Finding Your Power: ThebandIvory on making space for solace and strength in Anthropocene
When Frankie DeRosa was young, he listened to music to escape into a different world where he found a safety that wasn’t present within his own. This world of his, the one that existed outside the temporary utopic mirage of his headphones, was cluttered with challenges that began at a very young age when he and his mother left Venezuela and their cultural heritage behind to come to America.
He found creative freedom in his adopted family, but it wasn’t until DeRosa arrived at Berklee College of Music, where he met his now-husband and ThebandIvory partner Robbie Simmons, that he was able to become reacquainted with his cultural roots. Things didn’t immediately get easier with DeRosa’s departure from home, though — he faced added challenges around mental health and navigating the consistent political attacks on his identity. But DeRosa was finally able to begin unpacking all of the hardships and traumas in an authentically creative manner.
Anthropocene, the debut album by ThebandIvory, is for others the safe world that DeRosa escaped to when he was young. It is a manifestation of the identity expressions DeRosa had to hide for most of his life, a focus on all of the things, good and bad, that make him whole. Beginning with the first seconds of Anthropocene, ThebandIvory propels listeners into this whimsical world that resembles a dream, but with everything put into it — the stories, messages, outcries, and calls to resistance — it is simultaneously the furthest from being fabricated. It’s the “journey and healing from a lifetime of wounds.” Like a replication of how DeRosa found peace through music as a child, he hopes that his vulnerability and the outpour of himself into this record will allow other queer indigenous Latinx folx to find comfort, community and representation.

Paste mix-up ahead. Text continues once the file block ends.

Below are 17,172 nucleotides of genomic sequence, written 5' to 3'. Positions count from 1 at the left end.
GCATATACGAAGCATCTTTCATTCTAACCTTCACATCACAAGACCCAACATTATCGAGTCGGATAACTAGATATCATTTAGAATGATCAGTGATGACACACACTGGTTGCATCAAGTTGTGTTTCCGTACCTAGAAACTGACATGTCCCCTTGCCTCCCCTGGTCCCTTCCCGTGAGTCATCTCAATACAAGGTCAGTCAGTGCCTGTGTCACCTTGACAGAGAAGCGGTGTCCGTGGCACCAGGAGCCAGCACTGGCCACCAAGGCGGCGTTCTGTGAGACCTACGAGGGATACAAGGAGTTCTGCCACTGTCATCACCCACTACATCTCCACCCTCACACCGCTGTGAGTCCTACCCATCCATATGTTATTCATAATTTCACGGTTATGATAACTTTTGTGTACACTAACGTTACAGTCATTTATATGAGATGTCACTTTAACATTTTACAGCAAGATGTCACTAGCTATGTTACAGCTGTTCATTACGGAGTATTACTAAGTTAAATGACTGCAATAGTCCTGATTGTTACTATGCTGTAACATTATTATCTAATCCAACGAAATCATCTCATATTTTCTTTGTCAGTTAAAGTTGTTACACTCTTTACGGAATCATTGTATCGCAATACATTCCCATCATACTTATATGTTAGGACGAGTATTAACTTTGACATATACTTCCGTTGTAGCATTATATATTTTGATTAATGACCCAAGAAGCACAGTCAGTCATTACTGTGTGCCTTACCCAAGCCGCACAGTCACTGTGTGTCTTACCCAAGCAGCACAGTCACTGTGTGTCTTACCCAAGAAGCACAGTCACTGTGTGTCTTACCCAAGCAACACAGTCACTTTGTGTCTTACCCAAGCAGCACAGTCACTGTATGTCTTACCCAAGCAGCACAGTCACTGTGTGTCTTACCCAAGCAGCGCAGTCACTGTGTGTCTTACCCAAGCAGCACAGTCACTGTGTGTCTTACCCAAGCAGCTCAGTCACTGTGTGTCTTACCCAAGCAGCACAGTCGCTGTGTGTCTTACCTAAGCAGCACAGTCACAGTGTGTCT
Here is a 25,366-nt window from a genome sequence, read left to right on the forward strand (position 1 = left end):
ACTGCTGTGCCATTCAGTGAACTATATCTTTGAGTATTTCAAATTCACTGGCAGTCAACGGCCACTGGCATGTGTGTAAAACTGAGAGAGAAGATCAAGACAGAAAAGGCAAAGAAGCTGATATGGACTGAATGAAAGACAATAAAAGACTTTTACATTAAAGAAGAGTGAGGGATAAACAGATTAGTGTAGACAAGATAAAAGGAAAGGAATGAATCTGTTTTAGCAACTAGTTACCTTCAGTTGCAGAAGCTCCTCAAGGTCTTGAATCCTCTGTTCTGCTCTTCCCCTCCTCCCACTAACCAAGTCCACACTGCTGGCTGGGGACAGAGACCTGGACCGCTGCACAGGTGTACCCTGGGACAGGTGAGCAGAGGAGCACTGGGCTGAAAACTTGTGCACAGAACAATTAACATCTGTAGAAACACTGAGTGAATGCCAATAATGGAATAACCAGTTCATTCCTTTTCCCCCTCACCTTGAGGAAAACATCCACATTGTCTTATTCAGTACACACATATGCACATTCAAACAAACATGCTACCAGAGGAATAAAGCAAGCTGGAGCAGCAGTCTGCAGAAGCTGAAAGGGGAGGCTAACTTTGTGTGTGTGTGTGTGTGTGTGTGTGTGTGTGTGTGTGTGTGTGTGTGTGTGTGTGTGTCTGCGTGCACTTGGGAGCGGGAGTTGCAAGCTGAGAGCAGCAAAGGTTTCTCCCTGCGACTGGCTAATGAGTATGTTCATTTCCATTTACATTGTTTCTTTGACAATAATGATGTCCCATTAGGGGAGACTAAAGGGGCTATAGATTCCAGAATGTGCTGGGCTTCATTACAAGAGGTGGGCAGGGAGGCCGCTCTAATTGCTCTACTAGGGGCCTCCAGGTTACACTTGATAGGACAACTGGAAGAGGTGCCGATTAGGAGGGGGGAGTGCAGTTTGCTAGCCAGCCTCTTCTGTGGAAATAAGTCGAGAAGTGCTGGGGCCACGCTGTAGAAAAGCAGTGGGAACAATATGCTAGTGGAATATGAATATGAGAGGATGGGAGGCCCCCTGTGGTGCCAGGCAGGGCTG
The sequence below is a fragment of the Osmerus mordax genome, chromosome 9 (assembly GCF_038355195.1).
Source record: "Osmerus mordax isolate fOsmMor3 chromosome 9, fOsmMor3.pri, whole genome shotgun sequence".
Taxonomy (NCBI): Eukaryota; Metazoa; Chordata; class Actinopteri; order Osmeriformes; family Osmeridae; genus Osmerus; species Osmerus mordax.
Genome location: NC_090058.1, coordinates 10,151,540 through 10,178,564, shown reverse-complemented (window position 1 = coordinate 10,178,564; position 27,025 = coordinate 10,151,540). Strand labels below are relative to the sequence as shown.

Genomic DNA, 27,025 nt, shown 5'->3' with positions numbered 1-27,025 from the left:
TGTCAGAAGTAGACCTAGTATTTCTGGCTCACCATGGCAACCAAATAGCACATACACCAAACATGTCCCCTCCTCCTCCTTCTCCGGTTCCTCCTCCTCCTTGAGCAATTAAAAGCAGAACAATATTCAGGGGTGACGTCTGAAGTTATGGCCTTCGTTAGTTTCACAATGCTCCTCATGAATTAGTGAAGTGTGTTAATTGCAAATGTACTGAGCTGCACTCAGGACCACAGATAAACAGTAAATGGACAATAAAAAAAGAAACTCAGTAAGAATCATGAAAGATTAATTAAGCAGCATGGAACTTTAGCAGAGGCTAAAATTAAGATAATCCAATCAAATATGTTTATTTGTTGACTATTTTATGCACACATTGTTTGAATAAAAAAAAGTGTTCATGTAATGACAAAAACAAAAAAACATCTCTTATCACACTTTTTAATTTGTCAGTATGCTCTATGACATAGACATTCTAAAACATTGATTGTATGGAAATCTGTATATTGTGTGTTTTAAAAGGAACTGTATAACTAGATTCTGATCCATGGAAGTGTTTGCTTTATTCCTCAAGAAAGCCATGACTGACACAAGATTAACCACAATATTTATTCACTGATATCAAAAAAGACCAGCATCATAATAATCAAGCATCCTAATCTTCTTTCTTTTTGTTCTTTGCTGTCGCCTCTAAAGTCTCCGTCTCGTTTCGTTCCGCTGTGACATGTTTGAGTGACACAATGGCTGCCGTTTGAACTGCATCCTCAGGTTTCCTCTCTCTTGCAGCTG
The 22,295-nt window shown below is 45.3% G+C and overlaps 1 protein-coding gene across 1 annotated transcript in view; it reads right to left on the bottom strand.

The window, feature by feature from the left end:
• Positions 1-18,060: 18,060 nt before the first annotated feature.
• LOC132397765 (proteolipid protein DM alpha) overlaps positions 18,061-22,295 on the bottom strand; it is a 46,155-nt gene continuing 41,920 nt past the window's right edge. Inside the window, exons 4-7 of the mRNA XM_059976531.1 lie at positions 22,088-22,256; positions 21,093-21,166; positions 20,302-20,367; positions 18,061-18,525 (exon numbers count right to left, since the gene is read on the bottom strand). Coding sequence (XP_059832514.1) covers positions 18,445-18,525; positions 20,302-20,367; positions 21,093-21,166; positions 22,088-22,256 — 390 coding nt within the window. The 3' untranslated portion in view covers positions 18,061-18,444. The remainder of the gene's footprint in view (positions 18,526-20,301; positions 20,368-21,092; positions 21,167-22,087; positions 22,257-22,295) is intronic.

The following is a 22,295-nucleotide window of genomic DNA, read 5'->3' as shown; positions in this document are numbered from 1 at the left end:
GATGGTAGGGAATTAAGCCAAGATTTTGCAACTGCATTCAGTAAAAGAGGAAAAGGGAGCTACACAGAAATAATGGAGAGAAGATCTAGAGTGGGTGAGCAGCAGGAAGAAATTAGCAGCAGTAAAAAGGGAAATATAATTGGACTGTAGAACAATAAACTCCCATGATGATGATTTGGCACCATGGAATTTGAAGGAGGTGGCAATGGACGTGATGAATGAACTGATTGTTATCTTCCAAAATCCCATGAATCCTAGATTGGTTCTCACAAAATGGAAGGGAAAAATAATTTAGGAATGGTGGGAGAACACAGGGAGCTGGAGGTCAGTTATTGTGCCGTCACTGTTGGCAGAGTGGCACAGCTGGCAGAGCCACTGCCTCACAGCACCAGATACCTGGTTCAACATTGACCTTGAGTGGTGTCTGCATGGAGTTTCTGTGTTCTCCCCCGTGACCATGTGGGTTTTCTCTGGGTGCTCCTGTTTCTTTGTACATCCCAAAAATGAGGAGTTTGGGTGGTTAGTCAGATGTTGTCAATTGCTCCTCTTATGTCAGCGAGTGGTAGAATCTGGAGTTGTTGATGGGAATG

Anthropocene departs from genre, finding a culmination of musical influences and adds the tools of DeRosa’s raw and emotive vocals along with his and Robbie’s intuitive production that is driven on their chemistry and willingness to be open. DeRosa and Simmons of ThebandIvory spoke over email about their past, self-reflection and release and the elements that made Anthropocene. This interview has been edited for length and clarity.
The Key:You both seem to be very creatively engaged individuals: your Instagram is full of really beautiful artwork by Frankie for track-by-track previews, handmade bags, handmade candles, and merch designs. What did both of you focus on in your studies at Berklee, and what are your creative backgrounds generally?
Frankie DeRose: Growing up I was lucky to have had grandparents that supported my quirky artistic tendencies. I was always one to draw doodles and construct various things out of whatever I could find. It was just a compulsion to create and alter the world around me. Now as an adult, I tend to do the same but with visual art, sewing and music. My focus at Berklee was unfocused, to say the least. I was searching for my voice in many ways. When you first get into the school, you’re automatically thrown into a jazz ensemble of types, but I was lucky to study ‘ukulele as my principal instrument and doubled on voice / woodwinds so that made my path of learning very open. I was immediately drawn to the Middle Eastern, Indian and Carribean ensembles. I loved the different perspectives and spiritual connection that was celebrated in these ensembles, they opened my eyes to exploring my own ancestral sound colors. Performance was my major but I minored in songwriting. It took me many years to figure out what sonic space my voice feels comfortable in and many more to build my voice up, not only physically but psychologically.